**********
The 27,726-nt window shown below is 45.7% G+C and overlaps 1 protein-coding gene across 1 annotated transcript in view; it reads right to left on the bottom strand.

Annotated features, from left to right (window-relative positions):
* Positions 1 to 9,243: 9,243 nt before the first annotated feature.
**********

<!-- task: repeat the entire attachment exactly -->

The 27,726-nt window shown below is 45.7% G+C and overlaps 1 protein-coding gene across 1 annotated transcript in view; it reads right to left on the bottom strand.

Annotated features, from left to right (window-relative positions):
* Positions 1 to 9,243: 9,243 nt before the first annotated feature.